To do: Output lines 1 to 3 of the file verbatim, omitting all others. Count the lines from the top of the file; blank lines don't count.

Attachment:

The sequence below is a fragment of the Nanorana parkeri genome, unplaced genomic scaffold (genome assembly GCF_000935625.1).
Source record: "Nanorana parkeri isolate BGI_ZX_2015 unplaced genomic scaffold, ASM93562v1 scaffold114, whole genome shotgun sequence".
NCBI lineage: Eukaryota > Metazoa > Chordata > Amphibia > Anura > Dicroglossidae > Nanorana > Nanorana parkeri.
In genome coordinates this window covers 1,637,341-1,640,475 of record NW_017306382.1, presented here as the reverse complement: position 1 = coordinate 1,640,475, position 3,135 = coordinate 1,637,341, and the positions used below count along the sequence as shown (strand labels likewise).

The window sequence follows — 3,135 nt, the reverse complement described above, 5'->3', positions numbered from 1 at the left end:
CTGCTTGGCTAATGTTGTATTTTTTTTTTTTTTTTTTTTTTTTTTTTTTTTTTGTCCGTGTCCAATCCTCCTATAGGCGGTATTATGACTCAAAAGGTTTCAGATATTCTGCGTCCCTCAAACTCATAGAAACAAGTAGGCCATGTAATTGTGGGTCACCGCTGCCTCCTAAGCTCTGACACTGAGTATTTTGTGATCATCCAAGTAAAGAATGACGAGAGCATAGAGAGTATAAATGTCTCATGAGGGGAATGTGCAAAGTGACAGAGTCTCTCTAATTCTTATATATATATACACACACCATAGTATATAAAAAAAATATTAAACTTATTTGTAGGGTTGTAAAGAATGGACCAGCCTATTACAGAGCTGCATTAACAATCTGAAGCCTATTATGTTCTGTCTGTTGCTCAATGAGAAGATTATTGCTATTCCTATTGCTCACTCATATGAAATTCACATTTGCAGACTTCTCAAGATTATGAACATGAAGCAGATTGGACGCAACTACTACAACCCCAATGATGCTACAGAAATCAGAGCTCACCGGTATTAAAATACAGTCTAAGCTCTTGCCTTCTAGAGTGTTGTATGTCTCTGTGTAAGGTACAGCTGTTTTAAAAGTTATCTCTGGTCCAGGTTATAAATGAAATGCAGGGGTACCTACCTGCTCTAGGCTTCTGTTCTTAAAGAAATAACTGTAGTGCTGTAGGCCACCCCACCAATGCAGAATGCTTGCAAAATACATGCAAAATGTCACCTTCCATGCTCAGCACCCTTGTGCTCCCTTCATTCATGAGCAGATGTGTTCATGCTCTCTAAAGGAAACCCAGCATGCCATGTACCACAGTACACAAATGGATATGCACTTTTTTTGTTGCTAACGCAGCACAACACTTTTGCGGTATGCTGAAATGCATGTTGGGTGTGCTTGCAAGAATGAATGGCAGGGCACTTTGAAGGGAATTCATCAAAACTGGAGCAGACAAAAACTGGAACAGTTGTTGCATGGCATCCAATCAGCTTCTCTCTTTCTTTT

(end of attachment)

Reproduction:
The sequence below is a fragment of the Nanorana parkeri genome, unplaced genomic scaffold (genome assembly GCF_000935625.1).
Source record: "Nanorana parkeri isolate BGI_ZX_2015 unplaced genomic scaffold, ASM93562v1 scaffold114, whole genome shotgun sequence".
NCBI lineage: Eukaryota > Metazoa > Chordata > Amphibia > Anura > Dicroglossidae > Nanorana > Nanorana parkeri.